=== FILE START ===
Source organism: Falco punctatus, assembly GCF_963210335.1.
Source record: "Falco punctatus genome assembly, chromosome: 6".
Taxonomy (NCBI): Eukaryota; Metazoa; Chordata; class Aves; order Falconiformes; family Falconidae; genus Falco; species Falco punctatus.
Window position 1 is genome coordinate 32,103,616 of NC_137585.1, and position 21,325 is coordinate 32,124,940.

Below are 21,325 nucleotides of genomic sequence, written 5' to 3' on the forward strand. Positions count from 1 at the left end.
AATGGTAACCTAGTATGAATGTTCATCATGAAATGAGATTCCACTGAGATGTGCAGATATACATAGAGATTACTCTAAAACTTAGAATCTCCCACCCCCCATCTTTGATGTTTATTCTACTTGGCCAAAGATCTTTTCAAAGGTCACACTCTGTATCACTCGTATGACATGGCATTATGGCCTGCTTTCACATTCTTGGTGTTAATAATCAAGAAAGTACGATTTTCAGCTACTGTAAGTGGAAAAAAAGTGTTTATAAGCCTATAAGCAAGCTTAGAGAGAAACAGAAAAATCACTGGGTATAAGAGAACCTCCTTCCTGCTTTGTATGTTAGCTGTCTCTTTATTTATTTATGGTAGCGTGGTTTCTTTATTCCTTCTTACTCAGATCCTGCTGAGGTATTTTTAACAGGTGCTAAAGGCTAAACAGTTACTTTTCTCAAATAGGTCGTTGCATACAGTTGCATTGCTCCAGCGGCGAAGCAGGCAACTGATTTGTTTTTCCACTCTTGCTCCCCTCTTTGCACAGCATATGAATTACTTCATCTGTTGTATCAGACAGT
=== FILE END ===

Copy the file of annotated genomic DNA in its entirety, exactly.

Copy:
Source organism: Falco punctatus, assembly GCF_963210335.1.
Source record: "Falco punctatus genome assembly, chromosome: 6".
Taxonomy (NCBI): Eukaryota; Metazoa; Chordata; class Aves; order Falconiformes; family Falconidae; genus Falco; species Falco punctatus.
Window position 1 is genome coordinate 32,103,616 of NC_137585.1, and position 21,325 is coordinate 32,124,940.

Below are 21,325 nucleotides of genomic sequence, written 5' to 3' on the forward strand. Positions count from 1 at the left end.
AATGGTAACCTAGTATGAATGTTCATCATGAAATGAGATTCCACTGAGATGTGCAGATATACATAGAGATTACTCTAAAACTTAGAATCTCCCACCCCCCATCTTTGATGTTTATTCTACTTGGCCAAAGATCTTTTCAAAGGTCACACTCTGTATCACTCGTATGACATGGCATTATGGCCTGCTTTCACATTCTTGGTGTTAATAATCAAGAAAGTACGATTTTCAGCTACTGTAAGTGGAAAAAAAGTGTTTATAAGCCTATAAGCAAGCTTAGAGAGAAACAGAAAAATCACTGGGTATAAGAGAACCTCCTTCCTGCTTTGTATGTTAGCTGTCTCTTTATTTATTTATGGTAGCGTGGTTTCTTTATTCCTTCTTACTCAGATCCTGCTGAGGTATTTTTAACAGGTGCTAAAGGCTAAACAGTTACTTTTCTCAAATAGGTCGTTGCATACAGTTGCATTGCTCCAGCGGCGAAGCAGGCAACTGATTTGTTTTTCCACTCTTGCTCCCCTCTTTGCACAGCATATGAATTACTTCATCTGTTGTATCAGACAGT